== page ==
a type of struggle waged in enemy-occupied territory by the popular masses for the freedom and independence of their homeland or for social transformations. In the struggle the armed nucleus of the working people relies on support from the local population. Units of regular troops operating in the enemy rear may participate in a partisan movement.
A partisan movement may take many forms: armed struggle, sabotage, subversive operations, undermining of the authority of the agencies of power, and propaganda and agitation intended to unmask the enemy’s reactionary goals and mobilize the people for a struggle against the enemy. Foreign or domestic oppressors may be the target of a partisan movement. Civil wars of the oppressed masses against the ruling classes often take the form of partisan movements. However, the methods of the partisan struggle are sometimes used by reactionary forces, which succeed in temporarily winning over the politically backward part of the population. (This happened in the Vendée and Brittany during the French Revolution and in the anti-Soviet revolts during the Civil War in Russia.)
The tasks of the partisan movement depend on the specific historical conditions associated with the struggle of the popular masses for national liberation or social transformations. Usually, they involve inflicting maximum losses on the enemy and creating the preconditions for victory. The major forms of the armed partisan struggle are sudden, rapid attacks (ambushes and raids), as well as various methods of causing losses and material damage to the enemy without engaging in combat.
Partisan operations are known to have taken place in early antiquity (for example, the struggle of the peoples of Middle Asia against the armies of Alexander the Great in the fourth century B.C., and the struggle of various peoples against the expansion of ancient Rome). Many peoples, including the Russians, have engaged in partisan operations. In the 13th through 15th centuries the Russian people struggled against the Mongol-Tatars, and in the early 17th century, against the Polish and Swedish intervention. During the peasant wars of the 16th through 18th centuries partisan struggles were waged by the insurgents in Russia, Germany, Austria, and Hungary. The American people carried on a partisan struggle in the War of Independence in North America (1775–83), and the Spanish people engaged in a partisan struggle against Napoleonic rule in the early 19th century. In the Franco-Prussian War (1870–71) the French people took part in a partisan movement.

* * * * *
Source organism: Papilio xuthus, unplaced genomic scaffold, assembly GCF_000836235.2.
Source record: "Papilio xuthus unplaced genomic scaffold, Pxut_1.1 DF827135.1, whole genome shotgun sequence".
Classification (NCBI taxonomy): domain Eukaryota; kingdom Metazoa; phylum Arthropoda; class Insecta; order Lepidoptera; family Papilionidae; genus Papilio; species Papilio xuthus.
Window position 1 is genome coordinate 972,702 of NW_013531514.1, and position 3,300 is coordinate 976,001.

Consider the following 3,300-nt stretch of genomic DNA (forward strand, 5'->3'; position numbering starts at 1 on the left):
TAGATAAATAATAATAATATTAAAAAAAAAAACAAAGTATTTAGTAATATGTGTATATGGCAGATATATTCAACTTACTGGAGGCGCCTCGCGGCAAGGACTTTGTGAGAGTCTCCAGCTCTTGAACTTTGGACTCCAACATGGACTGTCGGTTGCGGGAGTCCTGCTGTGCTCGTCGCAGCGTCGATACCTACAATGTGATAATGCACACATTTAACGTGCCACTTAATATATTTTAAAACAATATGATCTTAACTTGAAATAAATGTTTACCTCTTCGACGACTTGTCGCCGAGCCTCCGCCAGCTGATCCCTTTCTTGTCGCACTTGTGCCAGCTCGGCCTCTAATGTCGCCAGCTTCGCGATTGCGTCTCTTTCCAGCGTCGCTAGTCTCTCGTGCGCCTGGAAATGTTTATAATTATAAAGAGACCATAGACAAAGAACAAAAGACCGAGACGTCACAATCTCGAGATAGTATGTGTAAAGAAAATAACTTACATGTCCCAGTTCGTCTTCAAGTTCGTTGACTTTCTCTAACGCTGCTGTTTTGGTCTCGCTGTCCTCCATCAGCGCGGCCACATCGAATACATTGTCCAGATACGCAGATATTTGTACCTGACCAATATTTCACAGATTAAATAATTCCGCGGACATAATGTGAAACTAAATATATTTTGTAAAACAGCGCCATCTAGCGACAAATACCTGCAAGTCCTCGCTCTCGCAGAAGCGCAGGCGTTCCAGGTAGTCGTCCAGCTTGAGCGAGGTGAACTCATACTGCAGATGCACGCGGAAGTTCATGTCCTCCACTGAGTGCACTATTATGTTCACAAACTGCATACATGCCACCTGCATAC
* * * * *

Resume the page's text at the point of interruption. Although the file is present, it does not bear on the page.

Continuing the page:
During the Patriotic War of 1812 the partisan movement played a significant role in routing Napoleon’s army. The Great October Socialist Revolution imparted a new class content to the partisan movement. During the Civil War in Russia, the partisan movement (1918–22) grew to vast proportions. The mass partisan movement rose to an even higher level in the Great Patriotic War (1941–45), owing to organization, centralized leadership, and closely coordinated action with the Soviet armed forces.
During World War II (1939–45) resistance movements developed in countries occupied by fascist Germany and its allies. In a number of countries the resistance took the form of a partisan movement, and in some countries it assumed the scale of a national liberation war (for example, in Yugoslavia, Poland, France, Greece, Italy, China, Indochina, Burma, and the Philippines). After World War II, partisan movements took shape in many countries in Asia, Africa, and Latin America, during the struggle of the peoples of these countries for national independence and against colonialism and imperialism. The partisan movement assumed a particularly broad scope in the 1940’s and 1950’s during the struggles against the rule of the colonialists and the reactionary regime in Vietnam, Laos, Cambodia, the Philippines, Algeria, Malaya, and Cuba. In the 1960’s and 1970’s the partisan movement grew to vast proportions in South Vietnam, where it was directed against American aggression (1964–73). Large-scale partisan movements also developed in the 1960’s and 1970’s in Laos, Cambodia, South Arabia, and the Portuguese colonies in Africa (Angola, Guinea, and Mozambique).
V. N. ANDRIANOV